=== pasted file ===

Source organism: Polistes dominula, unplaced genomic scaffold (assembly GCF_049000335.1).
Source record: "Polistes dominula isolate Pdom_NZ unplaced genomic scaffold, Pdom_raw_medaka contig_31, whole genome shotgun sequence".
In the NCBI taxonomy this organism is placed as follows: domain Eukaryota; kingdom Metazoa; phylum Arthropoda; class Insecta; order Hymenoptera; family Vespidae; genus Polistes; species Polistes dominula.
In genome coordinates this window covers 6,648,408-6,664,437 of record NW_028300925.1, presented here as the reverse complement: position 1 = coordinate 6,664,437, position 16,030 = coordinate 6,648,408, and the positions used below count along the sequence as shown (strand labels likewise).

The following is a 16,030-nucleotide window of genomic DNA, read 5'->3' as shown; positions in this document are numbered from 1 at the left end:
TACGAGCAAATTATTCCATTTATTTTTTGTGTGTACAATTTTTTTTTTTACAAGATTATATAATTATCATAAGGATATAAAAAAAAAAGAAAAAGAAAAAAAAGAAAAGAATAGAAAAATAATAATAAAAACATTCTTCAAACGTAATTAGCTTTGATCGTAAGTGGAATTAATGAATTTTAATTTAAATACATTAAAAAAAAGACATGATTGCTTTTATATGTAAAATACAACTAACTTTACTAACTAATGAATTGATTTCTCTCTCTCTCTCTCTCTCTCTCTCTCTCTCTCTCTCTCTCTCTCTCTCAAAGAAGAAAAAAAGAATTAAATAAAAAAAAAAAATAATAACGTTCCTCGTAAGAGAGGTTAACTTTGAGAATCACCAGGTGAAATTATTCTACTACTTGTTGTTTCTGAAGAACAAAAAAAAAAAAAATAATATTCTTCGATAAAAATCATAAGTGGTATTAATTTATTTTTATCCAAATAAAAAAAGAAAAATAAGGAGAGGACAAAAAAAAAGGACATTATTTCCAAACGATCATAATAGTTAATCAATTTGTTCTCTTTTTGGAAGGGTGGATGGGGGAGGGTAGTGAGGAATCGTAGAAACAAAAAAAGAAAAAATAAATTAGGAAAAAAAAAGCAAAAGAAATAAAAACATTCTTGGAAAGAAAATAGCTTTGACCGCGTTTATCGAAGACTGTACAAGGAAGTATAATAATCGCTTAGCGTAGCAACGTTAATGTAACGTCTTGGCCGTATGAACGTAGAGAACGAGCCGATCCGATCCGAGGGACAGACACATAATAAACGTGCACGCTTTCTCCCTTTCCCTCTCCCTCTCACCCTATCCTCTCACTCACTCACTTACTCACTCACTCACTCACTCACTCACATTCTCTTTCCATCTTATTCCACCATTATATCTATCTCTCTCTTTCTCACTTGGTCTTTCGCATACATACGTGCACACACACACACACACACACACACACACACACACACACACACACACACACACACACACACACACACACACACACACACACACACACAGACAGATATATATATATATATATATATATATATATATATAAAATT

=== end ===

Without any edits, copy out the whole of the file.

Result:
Source organism: Polistes dominula, unplaced genomic scaffold (assembly GCF_049000335.1).
Source record: "Polistes dominula isolate Pdom_NZ unplaced genomic scaffold, Pdom_raw_medaka contig_31, whole genome shotgun sequence".
In the NCBI taxonomy this organism is placed as follows: domain Eukaryota; kingdom Metazoa; phylum Arthropoda; class Insecta; order Hymenoptera; family Vespidae; genus Polistes; species Polistes dominula.
In genome coordinates this window covers 6,648,408-6,664,437 of record NW_028300925.1, presented here as the reverse complement: position 1 = coordinate 6,664,437, position 16,030 = coordinate 6,648,408, and the positions used below count along the sequence as shown (strand labels likewise).

The following is a 16,030-nucleotide window of genomic DNA, read 5'->3' as shown; positions in this document are numbered from 1 at the left end:
TACGAGCAAATTATTCCATTTATTTTTTGTGTGTACAATTTTTTTTTTTACAAGATTATATAATTATCATAAGGATATAAAAAAAAAAGAAAAAGAAAAAAAAGAAAAGAATAGAAAAATAATAATAAAAACATTCTTCAAACGTAATTAGCTTTGATCGTAAGTGGAATTAATGAATTTTAATTTAAATACATTAAAAAAAAGACATGATTGCTTTTATATGTAAAATACAACTAACTTTACTAACTAATGAATTGATTTCTCTCTCTCTCTCTCTCTCTCTCTCTCTCTCTCTCTCTCTCTCTCTCTCAAAGAAGAAAAAAAGAATTAAATAAAAAAAAAAAATAATAACGTTCCTCGTAAGAGAGGTTAACTTTGAGAATCACCAGGTGAAATTATTCTACTACTTGTTGTTTCTGAAGAACAAAAAAAAAAAAAATAATATTCTTCGATAAAAATCATAAGTGGTATTAATTTATTTTTATCCAAATAAAAAAAGAAAAATAAGGAGAGGACAAAAAAAAAGGACATTATTTCCAAACGATCATAATAGTTAATCAATTTGTTCTCTTTTTGGAAGGGTGGATGGGGGAGGGTAGTGAGGAATCGTAGAAACAAAAAAAGAAAAAATAAATTAGGAAAAAAAAAGCAAAAGAAATAAAAACATTCTTGGAAAGAAAATAGCTTTGACCGCGTTTATCGAAGACTGTACAAGGAAGTATAATAATCGCTTAGCGTAGCAACGTTAATGTAACGTCTTGGCCGTATGAACGTAGAGAACGAGCCGATCCGATCCGAGGGACAGACACATAATAAACGTGCACGCTTTCTCCCTTTCCCTCTCCCTCTCACCCTATCCTCTCACTCACTCACTTACTCACTCACTCACTCACTCACTCACATTCTCTTTCCATCTTATTCCACCATTATATCTATCTCTCTCTTTCTCACTTGGTCTTTCGCATACATACGTGCACACACACACACACACACACACACACACACACACACACACACACACACACACACACACACACACACACACACACACACACACACACAGACAGATATATATATATATATATATATATATATATATATAAAATT